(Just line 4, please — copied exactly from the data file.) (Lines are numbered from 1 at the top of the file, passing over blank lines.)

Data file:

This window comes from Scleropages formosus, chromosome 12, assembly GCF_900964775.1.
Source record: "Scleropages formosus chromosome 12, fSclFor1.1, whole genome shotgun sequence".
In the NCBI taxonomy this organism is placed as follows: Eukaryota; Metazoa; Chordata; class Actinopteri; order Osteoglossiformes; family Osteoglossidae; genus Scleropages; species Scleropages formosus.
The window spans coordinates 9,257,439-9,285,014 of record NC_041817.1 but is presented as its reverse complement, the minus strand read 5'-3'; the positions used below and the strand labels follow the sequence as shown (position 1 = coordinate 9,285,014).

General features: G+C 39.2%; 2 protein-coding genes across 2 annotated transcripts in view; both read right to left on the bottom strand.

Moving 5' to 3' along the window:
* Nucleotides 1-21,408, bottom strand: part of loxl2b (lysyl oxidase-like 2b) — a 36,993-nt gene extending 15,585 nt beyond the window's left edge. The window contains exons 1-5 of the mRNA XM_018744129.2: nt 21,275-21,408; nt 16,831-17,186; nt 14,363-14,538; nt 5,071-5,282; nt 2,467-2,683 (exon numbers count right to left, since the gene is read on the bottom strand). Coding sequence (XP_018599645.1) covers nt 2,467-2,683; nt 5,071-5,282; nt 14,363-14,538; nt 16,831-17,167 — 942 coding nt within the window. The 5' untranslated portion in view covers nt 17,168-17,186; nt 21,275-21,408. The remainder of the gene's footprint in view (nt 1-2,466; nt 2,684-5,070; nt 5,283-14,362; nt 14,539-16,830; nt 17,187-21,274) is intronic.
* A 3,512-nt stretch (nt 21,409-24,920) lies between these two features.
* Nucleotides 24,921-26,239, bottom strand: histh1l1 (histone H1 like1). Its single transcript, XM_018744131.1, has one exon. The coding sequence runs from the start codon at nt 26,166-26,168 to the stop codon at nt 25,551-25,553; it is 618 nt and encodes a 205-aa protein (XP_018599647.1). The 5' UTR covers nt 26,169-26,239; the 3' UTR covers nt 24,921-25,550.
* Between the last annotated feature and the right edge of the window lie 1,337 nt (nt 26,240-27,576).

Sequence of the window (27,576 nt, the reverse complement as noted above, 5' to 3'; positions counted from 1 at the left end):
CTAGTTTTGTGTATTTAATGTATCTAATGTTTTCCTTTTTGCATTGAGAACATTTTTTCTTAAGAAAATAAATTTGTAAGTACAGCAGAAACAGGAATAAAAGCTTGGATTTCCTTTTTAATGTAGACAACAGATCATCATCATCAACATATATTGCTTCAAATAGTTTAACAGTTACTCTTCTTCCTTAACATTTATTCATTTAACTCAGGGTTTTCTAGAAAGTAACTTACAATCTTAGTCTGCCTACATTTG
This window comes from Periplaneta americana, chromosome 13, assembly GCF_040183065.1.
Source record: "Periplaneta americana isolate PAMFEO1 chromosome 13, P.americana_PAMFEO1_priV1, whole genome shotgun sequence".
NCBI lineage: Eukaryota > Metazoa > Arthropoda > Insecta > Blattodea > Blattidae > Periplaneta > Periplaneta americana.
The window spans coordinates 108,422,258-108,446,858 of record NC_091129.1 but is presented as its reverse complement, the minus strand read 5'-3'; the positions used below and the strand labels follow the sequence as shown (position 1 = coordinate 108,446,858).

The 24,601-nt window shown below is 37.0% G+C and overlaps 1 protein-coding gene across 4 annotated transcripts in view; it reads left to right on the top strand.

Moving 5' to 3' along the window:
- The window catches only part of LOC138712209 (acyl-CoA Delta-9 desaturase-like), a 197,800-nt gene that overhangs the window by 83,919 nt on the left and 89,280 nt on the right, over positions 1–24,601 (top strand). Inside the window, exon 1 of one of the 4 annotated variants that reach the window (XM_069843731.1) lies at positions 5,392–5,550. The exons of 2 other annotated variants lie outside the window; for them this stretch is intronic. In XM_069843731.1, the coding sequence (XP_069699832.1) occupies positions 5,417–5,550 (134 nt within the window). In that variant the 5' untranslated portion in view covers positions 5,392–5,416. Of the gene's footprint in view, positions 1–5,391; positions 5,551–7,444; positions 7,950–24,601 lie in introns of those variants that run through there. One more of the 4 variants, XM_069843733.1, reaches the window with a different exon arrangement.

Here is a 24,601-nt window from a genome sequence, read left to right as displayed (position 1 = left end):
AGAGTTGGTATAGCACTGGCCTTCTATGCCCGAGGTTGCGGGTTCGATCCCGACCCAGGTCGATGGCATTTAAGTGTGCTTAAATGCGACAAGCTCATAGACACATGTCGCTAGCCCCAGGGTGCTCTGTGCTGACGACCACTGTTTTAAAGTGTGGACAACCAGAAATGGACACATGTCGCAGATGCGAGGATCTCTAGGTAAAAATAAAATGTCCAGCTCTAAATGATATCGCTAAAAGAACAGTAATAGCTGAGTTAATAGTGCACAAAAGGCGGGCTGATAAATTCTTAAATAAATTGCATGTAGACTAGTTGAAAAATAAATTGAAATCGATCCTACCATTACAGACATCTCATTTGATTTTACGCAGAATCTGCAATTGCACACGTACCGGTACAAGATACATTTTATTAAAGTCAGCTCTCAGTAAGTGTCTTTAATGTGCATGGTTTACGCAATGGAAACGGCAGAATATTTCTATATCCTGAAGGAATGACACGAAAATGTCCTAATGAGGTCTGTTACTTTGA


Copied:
The window spans coordinates 9,257,439-9,285,014 of record NC_041817.1 but is presented as its reverse complement, the minus strand read 5'-3'; the positions used below and the strand labels follow the sequence as shown (position 1 = coordinate 9,285,014).